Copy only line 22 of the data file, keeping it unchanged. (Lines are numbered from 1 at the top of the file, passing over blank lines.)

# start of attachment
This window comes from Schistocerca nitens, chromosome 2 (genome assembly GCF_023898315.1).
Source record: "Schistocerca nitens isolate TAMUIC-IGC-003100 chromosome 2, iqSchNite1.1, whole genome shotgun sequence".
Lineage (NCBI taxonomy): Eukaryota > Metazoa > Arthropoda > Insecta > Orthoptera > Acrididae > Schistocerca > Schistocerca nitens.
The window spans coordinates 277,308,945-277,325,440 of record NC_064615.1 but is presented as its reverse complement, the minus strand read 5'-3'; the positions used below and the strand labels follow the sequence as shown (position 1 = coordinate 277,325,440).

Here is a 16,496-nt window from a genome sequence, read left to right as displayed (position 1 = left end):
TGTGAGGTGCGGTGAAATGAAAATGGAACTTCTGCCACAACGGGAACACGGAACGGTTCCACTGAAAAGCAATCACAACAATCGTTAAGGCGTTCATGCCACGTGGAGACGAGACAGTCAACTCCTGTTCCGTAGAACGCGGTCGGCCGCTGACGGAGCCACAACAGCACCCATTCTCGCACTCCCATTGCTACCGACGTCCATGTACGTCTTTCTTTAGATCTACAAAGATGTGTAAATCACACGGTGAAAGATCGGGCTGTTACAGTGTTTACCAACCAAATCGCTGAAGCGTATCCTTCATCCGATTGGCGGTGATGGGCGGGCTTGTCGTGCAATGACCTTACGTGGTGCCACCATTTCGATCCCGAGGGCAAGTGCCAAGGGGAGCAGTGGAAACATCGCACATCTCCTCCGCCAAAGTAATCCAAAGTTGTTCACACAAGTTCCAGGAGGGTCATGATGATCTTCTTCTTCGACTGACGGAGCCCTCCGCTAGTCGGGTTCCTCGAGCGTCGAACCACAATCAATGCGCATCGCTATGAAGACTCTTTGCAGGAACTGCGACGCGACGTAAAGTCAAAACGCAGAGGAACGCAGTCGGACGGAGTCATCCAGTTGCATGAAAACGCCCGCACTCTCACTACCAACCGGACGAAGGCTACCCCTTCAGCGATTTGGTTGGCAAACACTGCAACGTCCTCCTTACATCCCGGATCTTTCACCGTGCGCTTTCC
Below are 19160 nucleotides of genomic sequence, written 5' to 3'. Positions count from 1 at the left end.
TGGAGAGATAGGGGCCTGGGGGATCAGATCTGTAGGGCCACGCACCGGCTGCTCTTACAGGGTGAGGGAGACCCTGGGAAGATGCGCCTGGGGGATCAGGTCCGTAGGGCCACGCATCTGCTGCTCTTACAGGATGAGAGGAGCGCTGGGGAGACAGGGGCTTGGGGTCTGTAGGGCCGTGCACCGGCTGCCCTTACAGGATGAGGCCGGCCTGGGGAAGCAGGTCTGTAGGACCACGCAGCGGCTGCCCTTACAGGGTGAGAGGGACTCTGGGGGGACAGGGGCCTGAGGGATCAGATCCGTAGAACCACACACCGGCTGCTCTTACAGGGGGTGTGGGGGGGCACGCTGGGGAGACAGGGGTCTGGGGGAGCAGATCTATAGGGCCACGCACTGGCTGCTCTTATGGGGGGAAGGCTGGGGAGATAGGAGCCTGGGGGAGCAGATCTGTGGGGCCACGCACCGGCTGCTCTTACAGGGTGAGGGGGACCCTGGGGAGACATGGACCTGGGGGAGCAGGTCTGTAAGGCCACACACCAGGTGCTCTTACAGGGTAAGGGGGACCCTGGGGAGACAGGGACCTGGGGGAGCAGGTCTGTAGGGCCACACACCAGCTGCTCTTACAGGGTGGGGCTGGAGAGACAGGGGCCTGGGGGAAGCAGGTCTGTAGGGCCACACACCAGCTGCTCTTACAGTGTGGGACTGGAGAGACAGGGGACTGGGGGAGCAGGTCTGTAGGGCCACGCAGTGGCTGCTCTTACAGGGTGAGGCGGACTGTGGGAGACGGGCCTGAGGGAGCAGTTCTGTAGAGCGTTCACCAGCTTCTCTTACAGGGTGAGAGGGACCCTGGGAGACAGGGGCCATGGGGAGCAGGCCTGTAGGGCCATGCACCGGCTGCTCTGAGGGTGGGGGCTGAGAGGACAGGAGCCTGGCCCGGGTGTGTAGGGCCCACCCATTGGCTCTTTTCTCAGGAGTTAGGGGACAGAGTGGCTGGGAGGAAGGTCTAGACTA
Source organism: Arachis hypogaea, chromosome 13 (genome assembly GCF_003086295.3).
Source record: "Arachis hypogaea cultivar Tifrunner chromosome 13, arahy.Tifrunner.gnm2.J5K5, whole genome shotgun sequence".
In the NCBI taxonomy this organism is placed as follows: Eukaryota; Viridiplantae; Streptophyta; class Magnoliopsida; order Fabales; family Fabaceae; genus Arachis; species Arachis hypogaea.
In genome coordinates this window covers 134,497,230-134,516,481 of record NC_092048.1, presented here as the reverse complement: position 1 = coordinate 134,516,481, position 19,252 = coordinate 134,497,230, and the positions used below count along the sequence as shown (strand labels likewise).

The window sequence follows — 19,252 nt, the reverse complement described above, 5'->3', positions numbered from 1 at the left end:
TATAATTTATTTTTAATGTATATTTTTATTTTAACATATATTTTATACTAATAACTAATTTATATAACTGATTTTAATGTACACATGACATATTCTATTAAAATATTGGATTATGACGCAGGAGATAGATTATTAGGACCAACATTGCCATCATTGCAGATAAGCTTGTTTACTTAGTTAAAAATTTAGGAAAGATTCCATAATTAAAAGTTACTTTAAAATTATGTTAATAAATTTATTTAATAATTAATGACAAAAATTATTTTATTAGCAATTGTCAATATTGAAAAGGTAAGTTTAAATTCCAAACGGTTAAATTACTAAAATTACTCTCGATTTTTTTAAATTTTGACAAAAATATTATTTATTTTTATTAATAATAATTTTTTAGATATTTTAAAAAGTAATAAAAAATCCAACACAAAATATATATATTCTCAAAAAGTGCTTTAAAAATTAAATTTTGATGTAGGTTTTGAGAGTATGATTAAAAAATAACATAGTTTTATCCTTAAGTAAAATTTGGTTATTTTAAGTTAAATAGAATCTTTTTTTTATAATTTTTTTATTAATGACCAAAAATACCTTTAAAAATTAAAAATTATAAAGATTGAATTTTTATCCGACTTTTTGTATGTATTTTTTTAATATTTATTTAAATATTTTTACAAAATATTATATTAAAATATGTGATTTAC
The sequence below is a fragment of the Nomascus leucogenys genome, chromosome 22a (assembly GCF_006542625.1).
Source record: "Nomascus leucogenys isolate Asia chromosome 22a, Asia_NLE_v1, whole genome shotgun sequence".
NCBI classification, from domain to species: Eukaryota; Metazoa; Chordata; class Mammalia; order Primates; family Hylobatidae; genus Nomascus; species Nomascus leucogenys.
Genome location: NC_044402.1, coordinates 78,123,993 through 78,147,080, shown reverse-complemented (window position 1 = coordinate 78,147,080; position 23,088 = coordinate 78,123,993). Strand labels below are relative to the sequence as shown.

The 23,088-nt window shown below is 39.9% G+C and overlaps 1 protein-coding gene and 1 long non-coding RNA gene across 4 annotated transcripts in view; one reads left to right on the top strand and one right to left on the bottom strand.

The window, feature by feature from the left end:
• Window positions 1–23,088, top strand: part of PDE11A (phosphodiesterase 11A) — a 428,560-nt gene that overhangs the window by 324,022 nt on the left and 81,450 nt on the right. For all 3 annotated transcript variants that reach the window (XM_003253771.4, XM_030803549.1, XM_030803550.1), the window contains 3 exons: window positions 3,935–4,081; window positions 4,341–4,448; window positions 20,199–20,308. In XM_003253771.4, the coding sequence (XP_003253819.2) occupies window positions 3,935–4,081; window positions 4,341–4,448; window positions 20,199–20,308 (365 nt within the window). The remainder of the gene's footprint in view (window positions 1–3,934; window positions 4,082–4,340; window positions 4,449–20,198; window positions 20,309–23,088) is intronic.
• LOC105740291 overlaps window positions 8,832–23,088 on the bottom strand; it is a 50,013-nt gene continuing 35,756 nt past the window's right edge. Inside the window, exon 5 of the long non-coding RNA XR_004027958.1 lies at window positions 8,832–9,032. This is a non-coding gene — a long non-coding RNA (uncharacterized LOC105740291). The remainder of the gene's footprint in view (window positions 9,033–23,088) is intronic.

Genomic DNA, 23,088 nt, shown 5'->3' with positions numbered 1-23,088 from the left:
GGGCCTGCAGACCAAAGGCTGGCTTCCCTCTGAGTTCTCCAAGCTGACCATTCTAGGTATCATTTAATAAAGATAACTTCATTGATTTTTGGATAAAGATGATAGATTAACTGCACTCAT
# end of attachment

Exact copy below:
• LOC105740291 overlaps window positions 8,832–23,088 on the bottom strand; it is a 50,013-nt gene continuing 35,756 nt past the window's right edge. Inside the window, exon 5 of the long non-coding RNA XR_004027958.1 lies at window positions 8,832–9,032. This is a non-coding gene — a long non-coding RNA (uncharacterized LOC105740291). The remainder of the gene's footprint in view (window positions 9,033–23,088) is intronic.